• Only be careful, since these might often be wells and contain water good enough to water flowers but not suitable for drinking! When I find myself in these situations, I prefer to just politely ask somebody in their garden/on their porch/etc. for some water. I was never refused (who would deny water to a thirsty person on a hot day?) and sometimes you will hear an interesting story or two. 🙂

  9. After a hard day on the farm reading Poire- shaped had me in fits of laughter. It is getting harder to get water in my part of France many watering holes have disappeared. Thanks for that nugget, hadn’t thought of looking in the place where the dead men go! Really would like to see Bardet on the podium, but fear he will get spanked in the TT.

  10. For the sake of the French, the Tour and French cycling on general I sincerely hope there are 2 Frenchmen on the podium. How galling must it be year after year hosting the finest of races only to be still harking back to the housewives fave RV.

    • I took that as a typo but now you have me thinking that Mr. Ring is simply operating on a whole different level- a nimble Nibbles among those of us with mystery mechanicals.
      Put me down for socks AND cap!

  11. Well, I’m glad the French are back, and would like to see them get bigger, at least those not called Kevin and things like that. But to watch a race through national lenses is so naff…

  12. Valverde, is a declining shadow of his former charged up self. He’s underwhelming in following wheels. “Nibbles” has not encountered, the “bad day” as yet, if at all. TJVG? sorry if this offends, but he just leaves me thinking “meh” is that it?!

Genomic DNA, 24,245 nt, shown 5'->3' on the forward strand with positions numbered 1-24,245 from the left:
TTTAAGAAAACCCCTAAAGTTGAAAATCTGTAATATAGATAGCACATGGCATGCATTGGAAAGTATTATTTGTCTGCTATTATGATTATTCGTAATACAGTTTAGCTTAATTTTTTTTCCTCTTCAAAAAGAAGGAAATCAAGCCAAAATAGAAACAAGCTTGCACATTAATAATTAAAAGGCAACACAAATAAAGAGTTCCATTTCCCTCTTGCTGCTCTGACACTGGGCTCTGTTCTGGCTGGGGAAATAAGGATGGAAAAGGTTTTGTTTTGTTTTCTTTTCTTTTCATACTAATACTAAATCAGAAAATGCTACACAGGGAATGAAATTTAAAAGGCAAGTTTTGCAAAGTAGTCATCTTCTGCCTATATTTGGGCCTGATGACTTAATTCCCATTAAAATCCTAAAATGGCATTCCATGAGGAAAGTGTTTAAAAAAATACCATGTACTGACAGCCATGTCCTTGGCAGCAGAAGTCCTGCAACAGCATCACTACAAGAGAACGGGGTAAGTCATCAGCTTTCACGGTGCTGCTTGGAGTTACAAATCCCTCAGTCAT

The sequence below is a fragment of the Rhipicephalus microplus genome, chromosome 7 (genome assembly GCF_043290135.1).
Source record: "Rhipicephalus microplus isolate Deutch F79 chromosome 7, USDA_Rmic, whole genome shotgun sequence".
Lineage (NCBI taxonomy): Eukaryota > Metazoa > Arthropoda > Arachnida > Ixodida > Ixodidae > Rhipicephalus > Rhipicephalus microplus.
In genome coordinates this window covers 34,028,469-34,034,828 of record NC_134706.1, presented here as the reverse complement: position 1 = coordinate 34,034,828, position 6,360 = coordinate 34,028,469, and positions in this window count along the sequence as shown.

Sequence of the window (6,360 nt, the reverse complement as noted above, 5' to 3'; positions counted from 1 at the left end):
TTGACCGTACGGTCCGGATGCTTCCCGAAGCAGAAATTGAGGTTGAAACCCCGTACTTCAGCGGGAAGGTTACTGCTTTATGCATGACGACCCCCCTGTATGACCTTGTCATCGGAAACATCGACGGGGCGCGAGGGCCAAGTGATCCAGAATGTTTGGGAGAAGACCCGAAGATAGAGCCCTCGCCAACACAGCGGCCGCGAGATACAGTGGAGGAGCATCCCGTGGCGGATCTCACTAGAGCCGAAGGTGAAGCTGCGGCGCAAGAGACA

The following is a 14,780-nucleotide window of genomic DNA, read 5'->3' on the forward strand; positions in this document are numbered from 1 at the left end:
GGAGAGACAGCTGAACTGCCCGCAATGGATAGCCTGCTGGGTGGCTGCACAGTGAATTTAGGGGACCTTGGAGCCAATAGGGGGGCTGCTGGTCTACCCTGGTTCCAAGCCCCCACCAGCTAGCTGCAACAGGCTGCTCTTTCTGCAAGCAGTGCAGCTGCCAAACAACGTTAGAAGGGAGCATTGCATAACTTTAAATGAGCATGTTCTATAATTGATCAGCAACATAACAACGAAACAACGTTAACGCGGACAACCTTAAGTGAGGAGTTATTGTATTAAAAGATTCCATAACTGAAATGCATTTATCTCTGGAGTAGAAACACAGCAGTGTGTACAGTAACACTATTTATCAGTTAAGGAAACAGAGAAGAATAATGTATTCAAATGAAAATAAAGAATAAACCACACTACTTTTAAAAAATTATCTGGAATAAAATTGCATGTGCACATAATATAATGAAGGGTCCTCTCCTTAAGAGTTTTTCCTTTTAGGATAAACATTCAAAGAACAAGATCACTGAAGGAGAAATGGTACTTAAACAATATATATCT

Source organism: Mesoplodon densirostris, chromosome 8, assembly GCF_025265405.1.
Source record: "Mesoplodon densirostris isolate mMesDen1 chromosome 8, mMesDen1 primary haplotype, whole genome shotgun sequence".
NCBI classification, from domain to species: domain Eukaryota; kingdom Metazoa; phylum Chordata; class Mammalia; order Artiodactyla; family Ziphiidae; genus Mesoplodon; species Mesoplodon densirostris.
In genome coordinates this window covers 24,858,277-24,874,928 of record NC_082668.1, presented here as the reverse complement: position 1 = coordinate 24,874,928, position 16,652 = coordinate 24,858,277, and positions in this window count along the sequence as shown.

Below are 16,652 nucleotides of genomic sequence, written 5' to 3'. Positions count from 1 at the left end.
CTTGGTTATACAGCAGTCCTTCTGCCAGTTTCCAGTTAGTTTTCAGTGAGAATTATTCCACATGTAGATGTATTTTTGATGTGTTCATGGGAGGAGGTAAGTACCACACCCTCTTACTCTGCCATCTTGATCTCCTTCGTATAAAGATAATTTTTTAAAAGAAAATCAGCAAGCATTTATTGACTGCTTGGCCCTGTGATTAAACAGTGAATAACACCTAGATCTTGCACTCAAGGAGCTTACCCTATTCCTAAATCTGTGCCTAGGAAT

BMC (Bring More Cash) no character, no Soul (other than clinically, corporate)….
    Pinot, is an interesting prospect, hopefully, develop into the French GT option, that delivers, rather than the “showboat & grimace” which Voeckler, perfected in seasons past…..
    Three week bike race, just about every rider, encounters, a bad day. That 3rd week, usually reveals any flaw, so far well hidden.
    It’d be good to see a combative finale, where a team that’s close to the podium, puts their nuts on the table, and their team on the front, to avoid the formulaic final TDF week, and go for it….

    Only one Sunday to go…..

    • Valverde doesn’t look so different from his *former* self, considering age, too. Well, before he was… overwhelming in following wheels 🙂
      Today he lost some ground to Pinot in the last km of the climb, but the young French had just landed the all-time pro climbing record on Port de Balès (impressive, even if it’s a relatively new climb).

  13. Well, just seeing today’s stage 16, the youth of R. Bardet seems to be quietly sacrificed for the experience of J.C.Peraud. Today AG2R lost both the podium and the white jersey – can Peraud bring back any of those two items ? 🙂

    • Bardet switched to white shorts today for the occasion of surrendering the white jersey 😉 Pinot climbing probably 2nd best after Nibali and with a better TT, it will be difficult for Bardet now alas.